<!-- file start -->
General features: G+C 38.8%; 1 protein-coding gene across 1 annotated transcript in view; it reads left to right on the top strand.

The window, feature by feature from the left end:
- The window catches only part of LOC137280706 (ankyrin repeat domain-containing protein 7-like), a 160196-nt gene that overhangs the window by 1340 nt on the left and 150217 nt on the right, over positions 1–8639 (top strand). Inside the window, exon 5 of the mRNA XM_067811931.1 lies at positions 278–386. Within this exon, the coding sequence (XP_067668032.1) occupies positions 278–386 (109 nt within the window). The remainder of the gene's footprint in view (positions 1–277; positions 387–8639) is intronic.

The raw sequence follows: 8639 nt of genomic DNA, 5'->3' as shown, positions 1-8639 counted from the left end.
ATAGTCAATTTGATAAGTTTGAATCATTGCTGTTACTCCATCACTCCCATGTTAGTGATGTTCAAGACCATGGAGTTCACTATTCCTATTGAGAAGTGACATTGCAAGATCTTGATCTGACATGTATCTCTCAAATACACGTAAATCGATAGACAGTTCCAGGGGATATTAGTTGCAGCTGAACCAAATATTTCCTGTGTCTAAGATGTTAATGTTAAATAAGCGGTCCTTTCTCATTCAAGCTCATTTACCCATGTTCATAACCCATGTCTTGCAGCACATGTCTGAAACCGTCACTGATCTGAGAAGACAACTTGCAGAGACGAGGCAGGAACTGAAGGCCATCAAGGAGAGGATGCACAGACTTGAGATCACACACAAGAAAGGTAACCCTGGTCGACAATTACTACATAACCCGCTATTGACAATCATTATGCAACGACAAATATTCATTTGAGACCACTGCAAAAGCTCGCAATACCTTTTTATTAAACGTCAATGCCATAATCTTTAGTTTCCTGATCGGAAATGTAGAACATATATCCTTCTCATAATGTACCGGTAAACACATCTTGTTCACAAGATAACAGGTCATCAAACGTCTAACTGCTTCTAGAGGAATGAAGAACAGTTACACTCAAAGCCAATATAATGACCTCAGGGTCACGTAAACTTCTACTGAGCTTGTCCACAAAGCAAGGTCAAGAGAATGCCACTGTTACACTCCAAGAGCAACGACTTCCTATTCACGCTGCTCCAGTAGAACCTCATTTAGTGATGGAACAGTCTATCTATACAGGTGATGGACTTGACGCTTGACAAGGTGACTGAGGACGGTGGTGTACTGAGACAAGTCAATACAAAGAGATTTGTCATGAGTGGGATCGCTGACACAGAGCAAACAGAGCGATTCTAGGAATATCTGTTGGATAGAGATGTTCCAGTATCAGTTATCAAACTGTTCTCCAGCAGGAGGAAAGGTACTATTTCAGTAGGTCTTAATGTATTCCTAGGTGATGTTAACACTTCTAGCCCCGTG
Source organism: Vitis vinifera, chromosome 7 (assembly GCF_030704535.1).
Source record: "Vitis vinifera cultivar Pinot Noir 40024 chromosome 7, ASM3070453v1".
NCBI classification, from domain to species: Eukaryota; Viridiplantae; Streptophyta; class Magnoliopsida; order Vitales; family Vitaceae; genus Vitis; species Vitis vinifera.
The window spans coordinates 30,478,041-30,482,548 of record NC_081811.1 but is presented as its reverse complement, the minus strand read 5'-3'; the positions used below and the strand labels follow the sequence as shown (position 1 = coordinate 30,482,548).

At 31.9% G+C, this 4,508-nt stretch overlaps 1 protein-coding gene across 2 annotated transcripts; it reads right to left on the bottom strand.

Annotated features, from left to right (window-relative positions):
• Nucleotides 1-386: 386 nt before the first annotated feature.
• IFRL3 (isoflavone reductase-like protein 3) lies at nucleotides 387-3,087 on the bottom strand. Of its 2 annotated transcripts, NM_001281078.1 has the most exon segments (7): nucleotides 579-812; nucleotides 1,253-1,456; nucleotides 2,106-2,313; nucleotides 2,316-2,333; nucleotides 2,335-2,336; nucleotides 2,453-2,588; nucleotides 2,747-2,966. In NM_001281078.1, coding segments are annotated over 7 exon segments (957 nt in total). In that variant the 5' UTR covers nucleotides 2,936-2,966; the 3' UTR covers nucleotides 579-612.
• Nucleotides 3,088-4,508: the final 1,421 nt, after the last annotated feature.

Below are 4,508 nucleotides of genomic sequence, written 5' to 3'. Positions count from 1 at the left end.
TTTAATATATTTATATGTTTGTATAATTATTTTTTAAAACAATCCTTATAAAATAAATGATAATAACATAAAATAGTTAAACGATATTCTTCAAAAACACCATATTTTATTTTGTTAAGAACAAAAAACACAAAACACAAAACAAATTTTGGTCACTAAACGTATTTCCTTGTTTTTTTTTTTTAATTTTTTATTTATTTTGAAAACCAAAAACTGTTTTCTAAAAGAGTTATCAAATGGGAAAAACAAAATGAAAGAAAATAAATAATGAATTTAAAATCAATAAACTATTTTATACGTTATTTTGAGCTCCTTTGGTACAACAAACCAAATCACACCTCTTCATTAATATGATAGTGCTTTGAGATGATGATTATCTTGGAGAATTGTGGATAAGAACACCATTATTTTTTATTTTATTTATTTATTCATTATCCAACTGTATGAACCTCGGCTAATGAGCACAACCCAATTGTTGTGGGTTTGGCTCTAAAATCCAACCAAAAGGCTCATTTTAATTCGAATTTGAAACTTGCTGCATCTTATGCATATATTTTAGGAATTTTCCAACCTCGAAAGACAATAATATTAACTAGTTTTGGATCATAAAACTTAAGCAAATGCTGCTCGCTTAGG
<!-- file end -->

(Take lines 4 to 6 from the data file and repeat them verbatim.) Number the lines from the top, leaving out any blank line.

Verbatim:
The raw sequence follows: 8639 nt of genomic DNA, 5'->3' as shown, positions 1-8639 counted from the left end.
ATAGTCAATTTGATAAGTTTGAATCATTGCTGTTACTCCATCACTCCCATGTTAGTGATGTTCAAGACCATGGAGTTCACTATTCCTATTGAGAAGTGACATTGCAAGATCTTGATCTGACATGTATCTCTCAAATACACGTAAATCGATAGACAGTTCCAGGGGATATTAGTTGCAGCTGAACCAAATATTTCCTGTGTCTAAGATGTTAATGTTAAATAAGCGGTCCTTTCTCATTCAAGCTCATTTACCCATGTTCATAACCCATGTCTTGCAGCACATGTCTGAAACCGTCACTGATCTGAGAAGACAACTTGCAGAGACGAGGCAGGAACTGAAGGCCATCAAGGAGAGGATGCACAGACTTGAGATCACACACAAGAAAGGTAACCCTGGTCGACAATTACTACATAACCCGCTATTGACAATCATTATGCAACGACAAATATTCATTTGAGACCACTGCAAAAGCTCGCAATACCTTTTTATTAAACGTCAATGCCATAATCTTTAGTTTCCTGATCGGAAATGTAGAACATATATCCTTCTCATAATGTACCGGTAAACACATCTTGTTCACAAGATAACAGGTCATCAAACGTCTAACTGCTTCTAGAGGAATGAAGAACAGTTACACTCAAAGCCAATATAATGACCTCAGGGTCACGTAAACTTCTACTGAGCTTGTCCACAAAGCAAGGTCAAGAGAATGCCACTGTTACACTCCAAGAGCAACGACTTCCTATTCACGCTGCTCCAGTAGAACCTCATTTAGTGATGGAACAGTCTATCTATACAGGTGATGGACTTGACGCTTGACAAGGTGACTGAGGACGGTGGTGTACTGAGACAAGTCAATACAAAGAGATTTGTCATGAGTGGGATCGCTGACACAGAGCAAACAGAGCGATTCTAGGAATATCTGTTGGATAGAGATGTTCCAGTATCAGTTATCAAACTGTTCTCCAGCAGGAGGAAAGGTACTATTTCAGTAGGTCTTAATGTATTCCTAGGTGATGTTAACACTTCTAGCCCCGTG
Source organism: Vitis vinifera, chromosome 7 (assembly GCF_030704535.1).